I will introduce myself. My name is Gary and I live in Wellington. Was involved in the maritime industry for quite a few years. First by going deep sea and later in the Wellington Harbour Board. I have been reading the thread on the Union Wellington. Very interesting vessel. I served on this vessel for approx 11 months and was on her when the bow door started to open on its own. Approx about 1 1/2 days out from Melbourne if my mind serves me right. Not sure as to why it happened but weather at the time was not to bad. We had to put extra lashings on which consisted of bottle screws and chains. There was an inner ramp which acted as a bulkhead so a lot of water did not get onto the main deck. We went back to Melbourne where the bow door had plates welded on around the door to permanently secure it. It did the job nicely as we had no more trouble with that part. As mentioned this vessel was plagued with problems. To name a couple. Heavy weather in Tasman had dollies on the top deck with chlorine gas bottles on. These broke adrift. 2 inch chain and 10ton bottle screws could not hold them. Seas estimated at that time to be approx 14meters very steep and very short.
Sustained heavy damage on top deck. Steel around the engine room casing torn, Watertight doors ripped off. railings smashed hairline cracks found in hull.Master requested to go to Sydney company said to go to Melbourne which would have been an additional 2 days Sydney won as boilermakers on strike in Melbourne. Crew greatly relieved. Another time leaving Adelaide storm valves did not seat properly and started to take water on vehicle deck went into steering flat and put out one of the steering motors so back to Adelaide. She had flume tanks for stability. In Dunedin these kept pumping and it was virtualy the mooring lines that held her up. This is but a few of the joys we had to put up with. This vessel had 2 crews. Worked approx 2 weeks on 2 weeks off as it was a 2 week round trip. I unfortunately was in the crew that had to deal with all the problems. Other crew would join take her around to Evans bay for repairs bring her back to Taranaki Wharf load her and we would rejoin and take her to sea. Other crew I think did not have to go to sea for approx 189 days. THey were not to happy when they did and a few paid off . All in all a very unlucky vessel but a great crew.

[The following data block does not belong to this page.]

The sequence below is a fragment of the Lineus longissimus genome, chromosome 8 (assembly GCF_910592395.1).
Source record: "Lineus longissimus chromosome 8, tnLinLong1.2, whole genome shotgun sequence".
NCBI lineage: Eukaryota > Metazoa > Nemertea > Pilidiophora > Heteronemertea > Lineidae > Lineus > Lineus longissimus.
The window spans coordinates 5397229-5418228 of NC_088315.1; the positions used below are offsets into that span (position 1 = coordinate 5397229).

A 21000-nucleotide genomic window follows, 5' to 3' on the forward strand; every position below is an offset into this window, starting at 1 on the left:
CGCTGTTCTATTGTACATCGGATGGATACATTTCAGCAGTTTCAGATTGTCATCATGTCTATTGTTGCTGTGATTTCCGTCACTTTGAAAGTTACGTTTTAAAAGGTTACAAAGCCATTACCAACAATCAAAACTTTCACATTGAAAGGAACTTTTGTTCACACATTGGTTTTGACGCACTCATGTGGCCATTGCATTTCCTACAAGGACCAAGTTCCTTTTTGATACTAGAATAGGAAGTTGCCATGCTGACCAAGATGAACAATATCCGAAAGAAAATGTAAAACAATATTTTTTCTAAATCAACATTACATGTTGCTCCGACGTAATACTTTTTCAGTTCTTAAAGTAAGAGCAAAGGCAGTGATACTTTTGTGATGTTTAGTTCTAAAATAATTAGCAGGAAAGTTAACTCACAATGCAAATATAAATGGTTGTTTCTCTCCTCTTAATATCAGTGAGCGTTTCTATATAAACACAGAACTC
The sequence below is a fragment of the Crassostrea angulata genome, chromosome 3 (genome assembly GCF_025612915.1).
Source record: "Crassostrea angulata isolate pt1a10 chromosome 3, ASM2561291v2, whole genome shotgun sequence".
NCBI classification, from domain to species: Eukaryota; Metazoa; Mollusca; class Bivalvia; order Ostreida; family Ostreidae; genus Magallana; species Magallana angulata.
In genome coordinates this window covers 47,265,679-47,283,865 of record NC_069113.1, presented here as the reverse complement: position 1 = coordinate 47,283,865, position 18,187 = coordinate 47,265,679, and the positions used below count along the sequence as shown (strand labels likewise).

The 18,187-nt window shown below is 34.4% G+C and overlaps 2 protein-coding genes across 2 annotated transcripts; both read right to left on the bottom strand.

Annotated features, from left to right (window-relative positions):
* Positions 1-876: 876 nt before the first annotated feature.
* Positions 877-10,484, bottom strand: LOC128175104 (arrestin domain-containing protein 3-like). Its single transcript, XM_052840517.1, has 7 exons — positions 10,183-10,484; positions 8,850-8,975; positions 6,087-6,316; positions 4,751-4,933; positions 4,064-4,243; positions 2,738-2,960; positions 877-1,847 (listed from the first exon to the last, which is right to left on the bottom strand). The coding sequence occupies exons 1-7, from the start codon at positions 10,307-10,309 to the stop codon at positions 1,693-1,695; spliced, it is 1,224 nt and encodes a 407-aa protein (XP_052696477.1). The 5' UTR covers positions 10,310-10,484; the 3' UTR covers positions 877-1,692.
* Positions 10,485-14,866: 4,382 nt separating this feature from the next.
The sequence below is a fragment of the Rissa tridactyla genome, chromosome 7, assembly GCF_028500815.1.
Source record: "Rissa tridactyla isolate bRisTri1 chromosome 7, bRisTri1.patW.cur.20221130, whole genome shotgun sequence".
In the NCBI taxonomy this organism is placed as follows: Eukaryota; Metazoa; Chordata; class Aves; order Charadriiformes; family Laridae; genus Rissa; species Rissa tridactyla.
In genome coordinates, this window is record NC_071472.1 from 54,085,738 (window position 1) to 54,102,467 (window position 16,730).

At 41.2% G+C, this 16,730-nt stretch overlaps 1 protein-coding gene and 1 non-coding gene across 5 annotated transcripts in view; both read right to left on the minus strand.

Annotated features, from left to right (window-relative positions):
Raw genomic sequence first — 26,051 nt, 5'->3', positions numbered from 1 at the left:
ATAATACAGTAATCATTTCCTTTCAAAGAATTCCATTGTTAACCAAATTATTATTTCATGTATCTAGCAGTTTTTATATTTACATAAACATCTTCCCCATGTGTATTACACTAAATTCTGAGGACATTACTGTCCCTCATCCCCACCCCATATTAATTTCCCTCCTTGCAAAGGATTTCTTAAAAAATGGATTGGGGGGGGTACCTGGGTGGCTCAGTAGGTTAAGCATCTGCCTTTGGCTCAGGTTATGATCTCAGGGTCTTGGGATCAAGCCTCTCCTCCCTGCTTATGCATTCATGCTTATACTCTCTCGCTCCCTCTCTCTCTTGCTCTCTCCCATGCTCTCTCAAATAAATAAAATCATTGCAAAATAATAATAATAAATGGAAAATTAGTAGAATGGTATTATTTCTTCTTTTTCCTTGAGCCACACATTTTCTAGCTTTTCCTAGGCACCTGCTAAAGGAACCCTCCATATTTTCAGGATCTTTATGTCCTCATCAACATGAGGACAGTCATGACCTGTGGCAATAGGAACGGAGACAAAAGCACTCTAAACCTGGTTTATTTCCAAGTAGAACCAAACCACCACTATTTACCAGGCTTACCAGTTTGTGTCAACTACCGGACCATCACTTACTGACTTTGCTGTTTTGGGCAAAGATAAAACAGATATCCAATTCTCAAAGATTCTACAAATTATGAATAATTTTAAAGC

Gary (Cloud)

21st May 2005, 12:23
I'm still going at a greater age despite trying to keep my looks (and my hair!).
I can give more details on the Speedlink Vanguard as I am in contact with the Sealink superintendant on duty that night. I know that a contributary factor was not appreciating the effect of strong wind whilst rounding the buoy to enter the main channel.
Photo of European Gateway prior to the accident.
Yes please David, I would be very interested in seeing more details of that incident. You can PM it to me if you wish.

Gary, very interesting account of your "adventures" on Union Wellington. It's a wonder they were ever able to keep any crew on her at all!

The attached photo by Doug Wright shows her in Otago Harbour.

5th June 2005, 10:40
A couple of photos of the storm damage mentioned by Zsimone in his post above.
He took these himself and I'm posting them on his behalf.

duncan montgomery
9th September 2005, 11:37
i did the delevery voyage of the union wellington joined her in bremhavem went across to flexstow and loaded cars and caravans for auckland via ponta delgado ,panama , tahiti in a heavy swell her anchors banged and made a hell of a noise we ended up sleeping in the caravans in bad weather regarding her bow door they welded lugs and we put bottle screws on them for the trip out.we were waiting in london to join her she was under the swedish flag but at the time if you flew the swedish flag you had to employ a percentish of swedish crew . they re registered her in london for the trip out the first night at sea in her there was a lot of noise from the deckheads in the accomadation upon taking all the deckheads down we found the ship yard workers had been putting their empty bear bottles in the drck head .a dog of a ship .

9th September 2005, 13:23
Welcome to the site zsimone, enjoy the site and allit has to offer.

J Boyde
5th January 2006, 09:33
One must wonder just how many chlorine containers had gotten loose, or lost over the side in the Tasman. Scary.
Jim B

10th March 2008, 03:16
I sailed on her in the early seventies John Harris was a bosun on her at the time. I remember spending a couple of nights sleeping in the crew bar because we were scared that she was going to turn turtle.